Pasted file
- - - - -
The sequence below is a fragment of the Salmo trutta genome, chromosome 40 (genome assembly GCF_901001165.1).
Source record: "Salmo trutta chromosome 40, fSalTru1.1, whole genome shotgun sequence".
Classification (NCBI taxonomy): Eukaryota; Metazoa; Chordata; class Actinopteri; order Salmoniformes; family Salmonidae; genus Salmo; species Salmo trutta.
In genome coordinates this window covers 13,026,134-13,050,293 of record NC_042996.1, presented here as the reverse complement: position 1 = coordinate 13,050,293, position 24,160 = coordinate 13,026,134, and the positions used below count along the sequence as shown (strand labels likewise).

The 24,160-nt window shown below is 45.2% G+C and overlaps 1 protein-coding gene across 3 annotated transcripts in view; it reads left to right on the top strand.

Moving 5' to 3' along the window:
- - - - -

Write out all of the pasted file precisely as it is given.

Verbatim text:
The sequence below is a fragment of the Salmo trutta genome, chromosome 40 (genome assembly GCF_901001165.1).
Source record: "Salmo trutta chromosome 40, fSalTru1.1, whole genome shotgun sequence".
Classification (NCBI taxonomy): Eukaryota; Metazoa; Chordata; class Actinopteri; order Salmoniformes; family Salmonidae; genus Salmo; species Salmo trutta.
In genome coordinates this window covers 13,026,134-13,050,293 of record NC_042996.1, presented here as the reverse complement: position 1 = coordinate 13,050,293, position 24,160 = coordinate 13,026,134, and the positions used below count along the sequence as shown (strand labels likewise).

The 24,160-nt window shown below is 45.2% G+C and overlaps 1 protein-coding gene across 3 annotated transcripts in view; it reads left to right on the top strand.

Moving 5' to 3' along the window: